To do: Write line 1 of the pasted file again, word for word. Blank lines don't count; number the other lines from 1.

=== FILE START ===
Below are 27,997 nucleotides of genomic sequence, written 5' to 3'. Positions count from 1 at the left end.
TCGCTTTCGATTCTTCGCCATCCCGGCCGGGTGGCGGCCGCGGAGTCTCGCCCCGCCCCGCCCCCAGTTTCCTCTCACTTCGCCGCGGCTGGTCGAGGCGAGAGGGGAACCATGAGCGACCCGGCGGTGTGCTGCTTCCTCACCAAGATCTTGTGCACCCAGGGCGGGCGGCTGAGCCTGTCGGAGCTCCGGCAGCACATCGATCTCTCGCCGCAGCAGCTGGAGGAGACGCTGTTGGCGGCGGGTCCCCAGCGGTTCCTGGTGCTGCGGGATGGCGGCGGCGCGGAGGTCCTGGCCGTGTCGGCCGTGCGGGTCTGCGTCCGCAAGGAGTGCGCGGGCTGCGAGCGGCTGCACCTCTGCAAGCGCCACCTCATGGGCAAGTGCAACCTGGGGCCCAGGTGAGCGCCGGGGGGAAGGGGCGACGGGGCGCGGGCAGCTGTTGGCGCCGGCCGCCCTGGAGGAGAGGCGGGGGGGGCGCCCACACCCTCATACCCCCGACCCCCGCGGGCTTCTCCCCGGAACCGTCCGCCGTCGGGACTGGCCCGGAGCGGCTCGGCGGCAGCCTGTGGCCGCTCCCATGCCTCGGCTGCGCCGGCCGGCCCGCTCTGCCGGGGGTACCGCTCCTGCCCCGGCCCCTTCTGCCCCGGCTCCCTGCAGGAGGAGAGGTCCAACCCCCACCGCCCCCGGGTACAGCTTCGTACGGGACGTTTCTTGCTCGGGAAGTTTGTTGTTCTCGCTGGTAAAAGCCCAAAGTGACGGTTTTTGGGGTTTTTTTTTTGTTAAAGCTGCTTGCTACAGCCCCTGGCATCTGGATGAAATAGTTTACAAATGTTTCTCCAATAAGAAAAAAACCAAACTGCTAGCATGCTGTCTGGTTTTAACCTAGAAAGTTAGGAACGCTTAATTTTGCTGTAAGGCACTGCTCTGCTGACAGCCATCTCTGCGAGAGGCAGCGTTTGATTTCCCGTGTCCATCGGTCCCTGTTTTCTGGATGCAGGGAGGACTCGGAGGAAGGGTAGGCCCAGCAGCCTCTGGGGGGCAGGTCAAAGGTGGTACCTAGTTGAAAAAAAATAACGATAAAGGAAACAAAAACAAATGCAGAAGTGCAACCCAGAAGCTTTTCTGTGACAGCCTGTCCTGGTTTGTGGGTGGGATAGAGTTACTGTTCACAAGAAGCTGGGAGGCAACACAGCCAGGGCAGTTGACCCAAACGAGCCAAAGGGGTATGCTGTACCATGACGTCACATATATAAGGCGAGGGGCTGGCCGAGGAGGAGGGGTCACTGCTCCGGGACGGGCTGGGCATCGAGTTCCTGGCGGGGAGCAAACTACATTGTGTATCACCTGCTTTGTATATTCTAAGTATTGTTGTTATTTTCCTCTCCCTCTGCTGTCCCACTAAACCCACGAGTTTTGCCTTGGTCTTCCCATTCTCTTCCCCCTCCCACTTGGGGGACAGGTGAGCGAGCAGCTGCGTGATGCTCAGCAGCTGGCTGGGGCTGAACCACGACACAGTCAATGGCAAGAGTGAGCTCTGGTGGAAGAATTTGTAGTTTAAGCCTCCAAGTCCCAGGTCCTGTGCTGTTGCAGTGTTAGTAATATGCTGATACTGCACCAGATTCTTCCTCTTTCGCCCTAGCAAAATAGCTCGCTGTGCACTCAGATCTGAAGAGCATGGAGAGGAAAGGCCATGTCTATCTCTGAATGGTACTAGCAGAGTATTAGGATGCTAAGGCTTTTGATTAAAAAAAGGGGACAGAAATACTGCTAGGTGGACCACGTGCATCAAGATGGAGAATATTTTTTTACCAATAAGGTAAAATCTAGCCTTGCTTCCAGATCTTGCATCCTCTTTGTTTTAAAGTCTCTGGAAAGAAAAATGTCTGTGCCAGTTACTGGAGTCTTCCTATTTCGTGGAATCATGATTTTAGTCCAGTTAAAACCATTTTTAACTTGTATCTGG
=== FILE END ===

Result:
Below are 27,997 nucleotides of genomic sequence, written 5' to 3'. Positions count from 1 at the left end.